Guest post by Linda Grayling. Drugwatch.com: How to Strengthen Your Pelvic Floor with Physical Therapy
Month in and month out, women’s magazines preach the importance of Kegel exercises. Turns out, in addition to benefiting your sex life, Kegel exercises are one of the best do-it-yourself exercise for strengthening your pelvic floor. To locate your pelvic floor muscles, engage the muscles you use when you are holding the urge to go to the bathroom. Work on lifting these muscles internally and upward.
Your pelvic floor supports your pelvic organs, including the bladder, rectum, uterus and vagina. Having a strong pelvic floor is important since these are the muscles that support the weight of the baby during pregnancy. These same muscles can shorten labor and make delivery easier—and doesn’t everyone want that?
Problems You Don’t Want
Pelvic floor disorders happen when there is weakness in the pelvic floor, typically caused by pregnancy and childbirth. Being overweight or obese, chronic cough, heavy lifting, and high-impact activities can also increase your risk of these disorders.
Stress urinary incontinence, or SUI, happens when the pelvic floor muscles are no longer strong enough to hold back the flow of urine when the bladder is under pressure. Do you pee a little bit when you laugh, cough, sneeze or exercise? That’s the result of a weakened pelvic floor, and is something that 25 percent of women will experience at some point in their lives. A weakened pelvic floor can also cause back pain, constipation and sexual problems like dulled sensitivity or pain during intercourse.
Roughly 50 percent of all women who have given birth will experience another pelvic floor disorder known as pelvic organ prolapse. The pelvic floor muscles are not strong enough to support the pelvic organs—instead, these organs fall out of the proper position, usually falling against vaginal walls or into the vaginal canal.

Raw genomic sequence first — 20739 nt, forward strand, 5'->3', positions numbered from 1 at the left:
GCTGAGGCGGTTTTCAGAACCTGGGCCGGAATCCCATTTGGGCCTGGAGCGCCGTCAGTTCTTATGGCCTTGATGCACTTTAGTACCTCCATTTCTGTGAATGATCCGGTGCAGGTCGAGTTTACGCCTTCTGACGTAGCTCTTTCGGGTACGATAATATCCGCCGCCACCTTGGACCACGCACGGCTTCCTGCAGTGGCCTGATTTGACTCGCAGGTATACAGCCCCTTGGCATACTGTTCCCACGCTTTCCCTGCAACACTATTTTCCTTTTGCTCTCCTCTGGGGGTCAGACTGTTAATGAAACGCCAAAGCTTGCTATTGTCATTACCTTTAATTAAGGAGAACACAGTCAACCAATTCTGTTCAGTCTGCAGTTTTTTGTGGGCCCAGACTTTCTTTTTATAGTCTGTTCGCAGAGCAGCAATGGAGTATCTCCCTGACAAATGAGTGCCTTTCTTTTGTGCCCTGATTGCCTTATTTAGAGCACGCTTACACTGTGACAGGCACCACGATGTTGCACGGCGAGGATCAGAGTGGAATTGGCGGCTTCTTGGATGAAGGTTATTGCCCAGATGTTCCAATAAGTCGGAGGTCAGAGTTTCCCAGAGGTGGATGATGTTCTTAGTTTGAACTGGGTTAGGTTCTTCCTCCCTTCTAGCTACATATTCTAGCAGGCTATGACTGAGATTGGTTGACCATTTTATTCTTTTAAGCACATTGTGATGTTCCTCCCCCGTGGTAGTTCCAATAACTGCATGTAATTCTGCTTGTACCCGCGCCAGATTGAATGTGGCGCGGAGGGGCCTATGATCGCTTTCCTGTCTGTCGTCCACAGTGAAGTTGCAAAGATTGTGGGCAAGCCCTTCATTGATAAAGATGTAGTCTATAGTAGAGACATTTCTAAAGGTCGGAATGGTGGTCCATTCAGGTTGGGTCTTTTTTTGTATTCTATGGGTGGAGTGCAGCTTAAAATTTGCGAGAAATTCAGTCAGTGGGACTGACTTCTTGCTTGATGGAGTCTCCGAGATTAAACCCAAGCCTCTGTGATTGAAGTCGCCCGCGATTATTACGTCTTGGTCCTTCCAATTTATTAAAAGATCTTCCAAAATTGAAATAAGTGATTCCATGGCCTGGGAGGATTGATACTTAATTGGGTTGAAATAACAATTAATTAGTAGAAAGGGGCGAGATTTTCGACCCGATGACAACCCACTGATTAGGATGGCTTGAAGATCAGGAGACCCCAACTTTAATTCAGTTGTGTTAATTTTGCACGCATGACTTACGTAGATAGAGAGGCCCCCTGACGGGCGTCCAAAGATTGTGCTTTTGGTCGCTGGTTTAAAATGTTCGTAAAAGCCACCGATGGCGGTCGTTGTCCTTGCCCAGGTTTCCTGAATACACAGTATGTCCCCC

In extreme cases, organs can even protrude via the vagina. Many times surgery is performed to correct moderate to severe cases of prolapse, and transvaginal mesh may be used. Transvaginal mesh is known to cause serious problems in some women, including mesh erosion, organ perforation, mesh shrinkage and infection.
Physical Therapy Can Help
Physical therapists who specialize in pelvic health can offer personalized treatment for prolapse. During physical therapy, targeted pelvic floor exercise, or pelvic floor muscle training, is used to strengthen the pelvic floor. Your physical therapist will guide you in customized exercises and positions to build and maintain pelvic muscle strength.
Personalized treatments vary, but can include resistance exercises using specialized weights and biofeedback to observe muscle function. If nerve damage is an issue, electrical muscle stimulation is sometimes used to increase pelvic muscle strength and control.
Your physical therapist may also incorporate pelvic massage or Pilates. Certain types of massage have been used effectively to realign pelvic organs, increase healing rates after childbirth, and restore pelvic floor strength.
Pilates is focused on core strength, which includes pelvic strength. In Pilates, pelvic strength is a focus not just in specific exercises but during the entire practice.
Because pregnancy and childbirth are the biggest risk factors for pelvic floor disorders, strengthening the pelvic floor during pregnancy as well as after giving birth is especially important. However, it is never too late for women to start strengthening their pelvic floor—it can even reverse symptoms of pelvic floor disorders.
Linda Grayling writes for Drugwatch.com. Linda has a number of professional interests, including keeping up with the latest developments in the medical field. Join the Drugwatch community on our Facebook page to find out more.